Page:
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The Genomic Imaginary: Genealogical Heritage and the Shaping of Bioconvergent Identities

Anne-Marie Kramer


In the twenty-first century, the advent of biomedicine has seen genealogy become geneticized, technologized and commodified. Critiquing the epistemological claims of genetic genealogy and the uses to which genetic genealogy is put, this article traces the revelatory, affective and performative aspects of genetic genealogy as mediated spectacle. It explores how, and with what consequences, genetic genealogy reconfigures kinship in technologized form, reproducing familiar social classifications and taxonomies of 'race' alongside bioconvergent identities and subjectivities, on the basis of the significance of heritage for individual and collective identifications. Finally, it theorises bioconvergence as a process based on competing yet interdependent truth-claims, creating subject positions, identities and communities, which subsume the socio-cultural into the biological.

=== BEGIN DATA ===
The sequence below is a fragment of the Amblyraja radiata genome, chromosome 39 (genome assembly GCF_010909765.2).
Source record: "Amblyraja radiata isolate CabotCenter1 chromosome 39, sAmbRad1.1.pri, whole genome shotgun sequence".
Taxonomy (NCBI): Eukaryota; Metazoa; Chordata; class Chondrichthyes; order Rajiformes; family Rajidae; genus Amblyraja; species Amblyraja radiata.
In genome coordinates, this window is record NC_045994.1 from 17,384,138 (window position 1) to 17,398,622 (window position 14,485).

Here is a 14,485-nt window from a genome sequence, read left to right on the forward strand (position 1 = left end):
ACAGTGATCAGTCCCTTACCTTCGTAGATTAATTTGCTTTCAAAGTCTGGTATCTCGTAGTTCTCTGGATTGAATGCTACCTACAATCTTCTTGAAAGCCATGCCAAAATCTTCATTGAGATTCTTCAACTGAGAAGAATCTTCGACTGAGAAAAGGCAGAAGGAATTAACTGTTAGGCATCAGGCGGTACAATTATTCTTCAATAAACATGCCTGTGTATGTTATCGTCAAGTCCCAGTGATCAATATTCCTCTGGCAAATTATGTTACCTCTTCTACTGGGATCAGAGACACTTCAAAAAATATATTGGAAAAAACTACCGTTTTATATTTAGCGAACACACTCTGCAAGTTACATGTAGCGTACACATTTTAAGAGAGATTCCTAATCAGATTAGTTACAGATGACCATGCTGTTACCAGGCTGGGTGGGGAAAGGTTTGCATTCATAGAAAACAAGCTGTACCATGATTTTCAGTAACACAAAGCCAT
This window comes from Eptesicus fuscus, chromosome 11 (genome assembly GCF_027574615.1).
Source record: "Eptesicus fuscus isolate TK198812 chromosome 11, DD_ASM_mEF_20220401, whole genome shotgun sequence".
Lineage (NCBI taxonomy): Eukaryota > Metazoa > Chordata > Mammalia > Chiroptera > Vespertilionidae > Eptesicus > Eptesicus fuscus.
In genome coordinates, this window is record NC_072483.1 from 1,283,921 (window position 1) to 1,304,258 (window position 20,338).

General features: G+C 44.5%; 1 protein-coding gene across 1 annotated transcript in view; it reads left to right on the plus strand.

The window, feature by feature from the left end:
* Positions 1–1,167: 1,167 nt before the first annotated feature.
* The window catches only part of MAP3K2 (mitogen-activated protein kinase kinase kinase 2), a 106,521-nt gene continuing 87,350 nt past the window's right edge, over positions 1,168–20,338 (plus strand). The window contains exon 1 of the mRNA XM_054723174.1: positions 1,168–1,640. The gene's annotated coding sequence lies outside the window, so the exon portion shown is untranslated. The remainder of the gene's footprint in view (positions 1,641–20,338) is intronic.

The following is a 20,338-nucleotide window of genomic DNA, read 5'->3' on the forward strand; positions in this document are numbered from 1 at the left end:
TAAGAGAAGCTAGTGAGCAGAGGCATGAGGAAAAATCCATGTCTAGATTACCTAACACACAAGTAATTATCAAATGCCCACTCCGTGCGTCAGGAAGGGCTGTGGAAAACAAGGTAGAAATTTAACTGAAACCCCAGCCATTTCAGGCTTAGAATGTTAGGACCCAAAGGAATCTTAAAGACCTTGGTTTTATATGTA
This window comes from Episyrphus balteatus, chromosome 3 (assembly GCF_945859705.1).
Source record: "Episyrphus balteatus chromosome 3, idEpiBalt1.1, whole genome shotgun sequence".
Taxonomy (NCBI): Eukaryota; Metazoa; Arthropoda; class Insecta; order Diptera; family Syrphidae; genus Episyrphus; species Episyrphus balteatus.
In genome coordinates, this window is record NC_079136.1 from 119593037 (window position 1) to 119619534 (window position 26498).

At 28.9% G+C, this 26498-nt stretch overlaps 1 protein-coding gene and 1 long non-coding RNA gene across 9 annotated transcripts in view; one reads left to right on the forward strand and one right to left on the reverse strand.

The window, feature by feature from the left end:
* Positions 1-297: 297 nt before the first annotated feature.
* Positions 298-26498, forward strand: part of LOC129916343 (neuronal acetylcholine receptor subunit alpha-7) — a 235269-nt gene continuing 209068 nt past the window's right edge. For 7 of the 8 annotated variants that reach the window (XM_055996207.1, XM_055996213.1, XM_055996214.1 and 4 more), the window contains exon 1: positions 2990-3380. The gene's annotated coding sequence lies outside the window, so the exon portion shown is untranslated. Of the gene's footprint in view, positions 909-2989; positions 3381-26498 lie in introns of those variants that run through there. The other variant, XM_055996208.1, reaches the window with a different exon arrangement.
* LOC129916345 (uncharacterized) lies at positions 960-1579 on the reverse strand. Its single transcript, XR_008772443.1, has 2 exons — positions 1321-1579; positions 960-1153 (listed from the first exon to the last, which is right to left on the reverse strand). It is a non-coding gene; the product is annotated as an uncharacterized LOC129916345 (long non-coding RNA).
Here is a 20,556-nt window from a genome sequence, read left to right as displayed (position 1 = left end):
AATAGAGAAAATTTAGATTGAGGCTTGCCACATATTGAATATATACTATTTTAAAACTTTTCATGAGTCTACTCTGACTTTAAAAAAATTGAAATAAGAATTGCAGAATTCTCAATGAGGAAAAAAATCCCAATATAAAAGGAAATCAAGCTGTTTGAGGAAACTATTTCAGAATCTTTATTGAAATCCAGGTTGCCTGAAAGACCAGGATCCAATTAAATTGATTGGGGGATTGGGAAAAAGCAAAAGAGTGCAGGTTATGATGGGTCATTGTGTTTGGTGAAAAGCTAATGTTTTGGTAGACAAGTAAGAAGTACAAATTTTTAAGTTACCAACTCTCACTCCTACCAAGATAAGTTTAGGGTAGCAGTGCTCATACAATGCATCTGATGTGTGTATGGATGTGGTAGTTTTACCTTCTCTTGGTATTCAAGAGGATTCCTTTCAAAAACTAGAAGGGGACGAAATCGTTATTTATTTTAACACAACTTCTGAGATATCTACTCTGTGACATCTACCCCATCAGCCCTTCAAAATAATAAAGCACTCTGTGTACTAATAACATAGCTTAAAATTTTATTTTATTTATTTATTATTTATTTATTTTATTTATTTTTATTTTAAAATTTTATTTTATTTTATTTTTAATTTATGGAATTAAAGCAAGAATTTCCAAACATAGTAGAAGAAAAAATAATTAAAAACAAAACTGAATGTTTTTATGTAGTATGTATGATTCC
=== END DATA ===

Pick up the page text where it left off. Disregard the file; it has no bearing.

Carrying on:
genetic genealogy; media genomics; bioconvergence; identities; kinship; Who Do You Think You Are?

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